We learn more from the mistakes of our competitors than their successes

We learn more from the mistakes of our competitors than their successes

Liverpool football fans are gob-smacked, no doubt, by the latest goings-on in the trans-Atlantic tussle for the club they love. In years to come, it will probably be a case study on MBA courses across the globe. But it will be an unusual one. That’s because most case studies show success. Indeed, the footballers themselves at Liverpool will be watching videos each week of their heroes, the “greats” and what they do well on the pitch. Yet, new research from the University of Bristol suggests that the way of footballers and businesses is wrong, plain wrong.

The researchers wanted to find out what happens in our brain when we learn from the action of competitors. It seems that when our competitors succeed, when they do well, our brains essentially ignore them. But when our competitors fail, when they make a mess of things, our brains go into overdrive. In other words, we appear to learn from the mistakes our competitors make, but not from their successes.

So, rather than reading case histories of how companies succeed, we ought to be looking at businesses that failed. Rather than Liverpool footballers looking at videos of more successful teams, they should be watching DVDs of clubs that did badly. And online, rather than looking at web businesses that do well, you might learn more from assessing the failed web sites around you.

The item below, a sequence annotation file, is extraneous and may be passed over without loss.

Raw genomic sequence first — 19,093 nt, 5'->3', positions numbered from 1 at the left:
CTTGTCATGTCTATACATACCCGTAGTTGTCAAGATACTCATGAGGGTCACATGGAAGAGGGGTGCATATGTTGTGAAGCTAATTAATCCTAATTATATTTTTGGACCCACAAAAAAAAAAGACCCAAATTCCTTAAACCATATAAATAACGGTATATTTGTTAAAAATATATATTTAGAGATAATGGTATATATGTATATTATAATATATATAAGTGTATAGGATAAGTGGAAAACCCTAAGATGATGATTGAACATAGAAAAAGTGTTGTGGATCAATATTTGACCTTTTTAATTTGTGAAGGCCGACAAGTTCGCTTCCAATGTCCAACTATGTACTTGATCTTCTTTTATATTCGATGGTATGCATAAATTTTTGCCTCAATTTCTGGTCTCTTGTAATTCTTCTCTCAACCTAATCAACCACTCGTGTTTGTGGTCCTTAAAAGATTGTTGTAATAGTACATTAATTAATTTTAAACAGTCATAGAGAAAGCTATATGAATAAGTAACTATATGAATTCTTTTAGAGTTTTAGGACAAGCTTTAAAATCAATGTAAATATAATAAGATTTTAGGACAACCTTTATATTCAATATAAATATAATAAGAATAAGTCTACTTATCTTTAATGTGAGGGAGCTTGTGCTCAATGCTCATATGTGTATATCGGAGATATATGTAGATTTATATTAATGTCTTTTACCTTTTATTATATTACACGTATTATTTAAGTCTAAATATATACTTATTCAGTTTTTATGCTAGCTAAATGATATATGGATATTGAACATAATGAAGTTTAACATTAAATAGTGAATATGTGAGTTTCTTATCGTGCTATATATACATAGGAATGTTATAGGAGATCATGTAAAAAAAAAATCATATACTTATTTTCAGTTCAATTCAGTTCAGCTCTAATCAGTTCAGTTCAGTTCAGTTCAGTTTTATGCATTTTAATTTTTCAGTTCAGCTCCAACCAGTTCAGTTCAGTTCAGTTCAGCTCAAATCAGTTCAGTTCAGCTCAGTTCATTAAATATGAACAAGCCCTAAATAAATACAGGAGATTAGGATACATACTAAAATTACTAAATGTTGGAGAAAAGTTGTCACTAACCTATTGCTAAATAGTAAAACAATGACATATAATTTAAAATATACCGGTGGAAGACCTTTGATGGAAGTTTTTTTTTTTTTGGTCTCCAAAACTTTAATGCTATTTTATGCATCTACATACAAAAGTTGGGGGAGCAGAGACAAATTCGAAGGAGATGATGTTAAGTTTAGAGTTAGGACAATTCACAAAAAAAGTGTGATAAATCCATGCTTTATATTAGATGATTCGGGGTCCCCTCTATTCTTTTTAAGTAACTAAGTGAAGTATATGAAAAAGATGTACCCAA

Concentrating on success appears to bore our brains. It appears we are attracted to pick up on failure. Importantly, this research also found that our “mirror neurons” (brain cells that are activated in sympathy to the firing of brain cells in another individual) are also switched on when the “competitor” is a computer. In other words, your brain will be fired up when you are not assessing the failures of business people you know – but also by their online representation in the form of websites, or perhaps social media materials. It suggests that we should all be looking for bad examples of online business, not good ones.

By focusing on the failures, your brain will help you learn more and create an increased chance of success. According to the researchers we focus on the failures so that we can avoid making the mistakes ourselves. Interestingly, the world’s leading entrepreneurs have almost always failed big-time before succeeding. Perhaps it is time to focus on failure, rather than success if you want to do better online.

If the owners of Everton are closely watching the Liverpool chaos – they will learn from it in more ways than one…!

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